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maze2-300x225Florida statute 440.11 precludes workers injured on the job from recovering damages from the employer at law or in admiralty on account of such injury or death. Damages at law or in admiralty include non-economic damages such as pain and suffering. It is a common law remedy. Damages for pain and suffering are not available under Florida’s workers’ compensation system. Basically, workers’ compensation benefits are limited to medical and indemnity. Statute 440.10 extends the 440.11 immunity to contractors and subcontractors on the same project who are not the injured worker’s actual employer. They are considered statutory employers.

It is every personal injury lawyer’s job to maximize his or her client’s recovery. In most workplace accidents, the injured worker is limited to workers’ compensation benefits, leaving the personal injury lawyer without a role. (Our law firm handles both personal injury and workers’ compensation cases.) This is not only because of 440.10 and 440.11. In many instances, there is nobody to blame for the accident other than the employee.

Are there exceptions to 440.10 and 440.11? Yes. To succeed against the actual employer, the employee must demonstrate that the employer’s conduct rose to the level of intentional conduct substantially certain to result in injury. To make good on a case against a 440.10 entity, the employee must show that the accident was caused by gross negligence. Gross negligence requires:

1) circumstances constituting an imminent or clear and present danger amounting to a more than normal or usual peril, 2) knowledge or awareness of the imminent danger on the part of the tortfeasor, and 3) an act or omission that evinces a conscious disregard of the consequences. Kline v. Rubio, 652 So. 2d 964, 965-66 (Fla. 3d DCA 1995).

Under certain circumstances, an employee may pursue these common law remedies after receiving workers’ compensation benefits. At least one case, Vellejos v. Lan Cargo SA, appears to have allowed the pursuit after the workers’ compensation case was settled and a broad release was signed. (Vellejos, the injured worker, sued a subcontractor alleging gross negligence. The appellate court said he had the right to do so, but upheld the trial court’s summary judgment dismissal on the basis that, as a matter of law, no reasonable jury to conclude that the facts constituted gross negligence. The opinion is confusing and has not been cited as authority by any other appellate courts.)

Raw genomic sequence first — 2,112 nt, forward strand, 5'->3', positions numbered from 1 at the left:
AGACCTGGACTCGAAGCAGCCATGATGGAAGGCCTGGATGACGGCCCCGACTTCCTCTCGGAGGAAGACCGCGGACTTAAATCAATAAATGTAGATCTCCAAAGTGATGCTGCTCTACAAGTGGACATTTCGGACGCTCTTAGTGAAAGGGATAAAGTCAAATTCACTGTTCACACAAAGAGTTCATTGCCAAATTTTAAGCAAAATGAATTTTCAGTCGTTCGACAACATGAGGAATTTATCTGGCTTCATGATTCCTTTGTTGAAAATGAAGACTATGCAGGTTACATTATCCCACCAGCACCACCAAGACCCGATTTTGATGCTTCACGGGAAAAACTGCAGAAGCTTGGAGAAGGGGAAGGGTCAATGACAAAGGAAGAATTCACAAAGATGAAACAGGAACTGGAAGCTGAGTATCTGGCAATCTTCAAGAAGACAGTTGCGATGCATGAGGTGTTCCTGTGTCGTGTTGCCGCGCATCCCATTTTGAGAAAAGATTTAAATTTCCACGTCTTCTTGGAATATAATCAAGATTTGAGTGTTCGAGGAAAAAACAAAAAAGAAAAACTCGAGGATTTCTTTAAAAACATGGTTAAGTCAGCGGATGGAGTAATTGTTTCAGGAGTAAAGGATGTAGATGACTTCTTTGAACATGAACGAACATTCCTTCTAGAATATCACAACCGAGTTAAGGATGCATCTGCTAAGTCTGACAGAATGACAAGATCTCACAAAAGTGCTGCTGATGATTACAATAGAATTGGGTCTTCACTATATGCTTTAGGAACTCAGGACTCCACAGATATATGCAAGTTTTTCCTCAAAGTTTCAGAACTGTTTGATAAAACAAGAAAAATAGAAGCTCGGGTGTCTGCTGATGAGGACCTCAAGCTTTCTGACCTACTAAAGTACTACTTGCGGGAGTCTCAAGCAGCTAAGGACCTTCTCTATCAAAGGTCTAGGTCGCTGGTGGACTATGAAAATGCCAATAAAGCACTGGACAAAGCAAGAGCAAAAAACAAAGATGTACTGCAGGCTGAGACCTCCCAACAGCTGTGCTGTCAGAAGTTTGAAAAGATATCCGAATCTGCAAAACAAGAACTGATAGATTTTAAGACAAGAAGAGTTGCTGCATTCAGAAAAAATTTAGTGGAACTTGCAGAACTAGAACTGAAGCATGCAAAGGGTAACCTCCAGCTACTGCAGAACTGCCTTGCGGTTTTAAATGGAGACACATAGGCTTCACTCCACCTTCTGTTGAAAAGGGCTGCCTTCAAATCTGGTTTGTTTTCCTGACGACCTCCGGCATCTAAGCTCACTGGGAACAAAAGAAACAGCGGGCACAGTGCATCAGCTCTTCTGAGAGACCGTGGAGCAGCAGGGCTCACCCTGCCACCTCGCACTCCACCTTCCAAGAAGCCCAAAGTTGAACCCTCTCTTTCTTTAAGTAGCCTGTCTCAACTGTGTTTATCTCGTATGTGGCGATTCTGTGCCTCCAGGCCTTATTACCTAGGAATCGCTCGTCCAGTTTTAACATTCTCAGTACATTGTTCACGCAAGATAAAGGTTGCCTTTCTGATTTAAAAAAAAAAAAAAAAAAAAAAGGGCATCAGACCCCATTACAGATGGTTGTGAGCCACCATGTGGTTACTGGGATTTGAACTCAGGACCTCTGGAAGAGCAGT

A person injured while working has the right to elect between two different remedies — workers’ compensation and common law — for compensation. “However … the point upon which a worker’s action with regard to a compensation claim constitutes an election of the workers’ compensation remedy to the exclusion of a civil action is not entirely clear.” Jones v. Martin Electronics, Inc., 932 So. 2d 1100, 1105 (Fla. 2006). Florida courts have clearly stated that the “[m]ere acceptance of some compensation benefits . . . is not enough to constitute an election” of remedies. Velez v. Oxford Dev. Co., 457 So.2d 1388, 1390 (Fla. 3d DCA 1984) (quoting Whitney-Fidalgo Seafoods, Inc. v. Beukers, 554 P.2d 250, 254 (Alaska 1976)); see also Wheeled Coach Indus., Inc. v. Annulis, 852 So.2d 430, 432 (Fla. 5th DCA 2003)Hernandez v. United Contractors Corp., 766 So.2d 1249, 1252 (Fla. 3d DCA 2000)Lowry v. Logan, 650 So.2d 653, 657 (Fla. 1st DCA 1995); Wishart v. Laidlaw Tree Serv., Inc., 573 So.2d 183, 184 (Fla. 2d DCA 1991).